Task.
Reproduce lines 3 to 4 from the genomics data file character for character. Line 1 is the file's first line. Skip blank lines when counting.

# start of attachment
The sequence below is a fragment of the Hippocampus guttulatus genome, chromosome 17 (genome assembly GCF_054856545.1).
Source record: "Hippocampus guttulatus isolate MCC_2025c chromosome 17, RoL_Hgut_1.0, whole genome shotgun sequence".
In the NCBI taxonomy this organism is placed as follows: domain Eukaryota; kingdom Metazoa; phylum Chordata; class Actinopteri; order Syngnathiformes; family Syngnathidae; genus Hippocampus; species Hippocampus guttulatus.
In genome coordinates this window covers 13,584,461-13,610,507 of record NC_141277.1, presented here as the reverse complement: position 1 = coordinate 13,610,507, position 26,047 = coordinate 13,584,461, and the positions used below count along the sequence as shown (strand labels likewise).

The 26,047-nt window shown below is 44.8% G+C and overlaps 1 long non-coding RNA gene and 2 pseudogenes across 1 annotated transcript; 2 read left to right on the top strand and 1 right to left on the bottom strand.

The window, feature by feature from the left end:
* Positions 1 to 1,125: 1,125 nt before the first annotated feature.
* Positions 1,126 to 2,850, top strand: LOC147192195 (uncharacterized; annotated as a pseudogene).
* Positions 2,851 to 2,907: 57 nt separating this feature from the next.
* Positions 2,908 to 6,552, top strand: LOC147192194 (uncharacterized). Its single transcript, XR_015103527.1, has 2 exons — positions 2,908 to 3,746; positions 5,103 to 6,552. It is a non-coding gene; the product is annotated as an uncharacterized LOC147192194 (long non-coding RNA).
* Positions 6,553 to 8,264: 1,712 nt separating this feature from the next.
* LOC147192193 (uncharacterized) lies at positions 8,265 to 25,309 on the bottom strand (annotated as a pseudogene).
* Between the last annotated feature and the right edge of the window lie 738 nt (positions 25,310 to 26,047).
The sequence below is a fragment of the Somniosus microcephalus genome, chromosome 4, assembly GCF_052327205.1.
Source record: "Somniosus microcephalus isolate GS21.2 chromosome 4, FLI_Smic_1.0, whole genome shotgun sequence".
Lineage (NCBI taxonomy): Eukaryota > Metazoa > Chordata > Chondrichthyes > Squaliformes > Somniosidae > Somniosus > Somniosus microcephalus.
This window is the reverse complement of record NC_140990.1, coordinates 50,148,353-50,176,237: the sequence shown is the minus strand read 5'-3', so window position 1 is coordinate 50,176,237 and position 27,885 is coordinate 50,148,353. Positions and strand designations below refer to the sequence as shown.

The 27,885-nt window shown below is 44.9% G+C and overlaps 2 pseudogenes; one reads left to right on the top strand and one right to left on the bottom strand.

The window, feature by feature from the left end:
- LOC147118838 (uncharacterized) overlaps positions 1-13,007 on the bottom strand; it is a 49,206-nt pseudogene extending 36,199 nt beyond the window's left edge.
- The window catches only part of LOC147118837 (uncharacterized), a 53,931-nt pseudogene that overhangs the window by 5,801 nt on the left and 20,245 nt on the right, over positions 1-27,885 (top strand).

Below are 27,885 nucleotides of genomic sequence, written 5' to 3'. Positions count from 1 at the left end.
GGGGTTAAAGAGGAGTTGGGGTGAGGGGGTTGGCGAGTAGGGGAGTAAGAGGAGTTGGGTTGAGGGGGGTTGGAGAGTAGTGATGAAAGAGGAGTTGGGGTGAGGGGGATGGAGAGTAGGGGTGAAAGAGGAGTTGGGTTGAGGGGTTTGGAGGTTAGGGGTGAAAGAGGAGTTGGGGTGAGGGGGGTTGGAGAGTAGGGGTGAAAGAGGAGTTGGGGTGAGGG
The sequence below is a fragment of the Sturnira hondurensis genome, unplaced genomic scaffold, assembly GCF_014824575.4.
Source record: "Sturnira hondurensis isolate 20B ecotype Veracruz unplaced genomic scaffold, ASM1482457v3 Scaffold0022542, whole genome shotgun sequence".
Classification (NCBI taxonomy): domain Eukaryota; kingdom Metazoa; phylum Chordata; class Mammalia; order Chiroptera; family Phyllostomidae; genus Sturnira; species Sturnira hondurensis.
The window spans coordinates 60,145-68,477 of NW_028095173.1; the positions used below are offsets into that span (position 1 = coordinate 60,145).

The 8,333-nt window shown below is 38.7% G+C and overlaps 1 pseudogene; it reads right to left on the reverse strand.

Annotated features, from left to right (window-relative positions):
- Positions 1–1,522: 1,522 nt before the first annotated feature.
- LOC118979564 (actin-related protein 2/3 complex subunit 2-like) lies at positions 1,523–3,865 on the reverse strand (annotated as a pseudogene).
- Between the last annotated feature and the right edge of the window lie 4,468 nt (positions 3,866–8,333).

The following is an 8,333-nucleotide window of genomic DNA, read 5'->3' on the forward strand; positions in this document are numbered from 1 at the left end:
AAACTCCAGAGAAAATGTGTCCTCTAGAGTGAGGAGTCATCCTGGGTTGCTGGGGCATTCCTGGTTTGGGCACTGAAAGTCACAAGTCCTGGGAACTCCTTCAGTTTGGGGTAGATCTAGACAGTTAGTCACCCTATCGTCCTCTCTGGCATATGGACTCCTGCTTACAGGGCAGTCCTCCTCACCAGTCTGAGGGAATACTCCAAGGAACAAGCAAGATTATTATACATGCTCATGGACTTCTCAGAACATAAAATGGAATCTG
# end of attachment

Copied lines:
In the NCBI taxonomy this organism is placed as follows: domain Eukaryota; kingdom Metazoa; phylum Chordata; class Actinopteri; order Syngnathiformes; family Syngnathidae; genus Hippocampus; species Hippocampus guttulatus.
In genome coordinates this window covers 13,584,461-13,610,507 of record NC_141277.1, presented here as the reverse complement: position 1 = coordinate 13,610,507, position 26,047 = coordinate 13,584,461, and the positions used below count along the sequence as shown (strand labels likewise).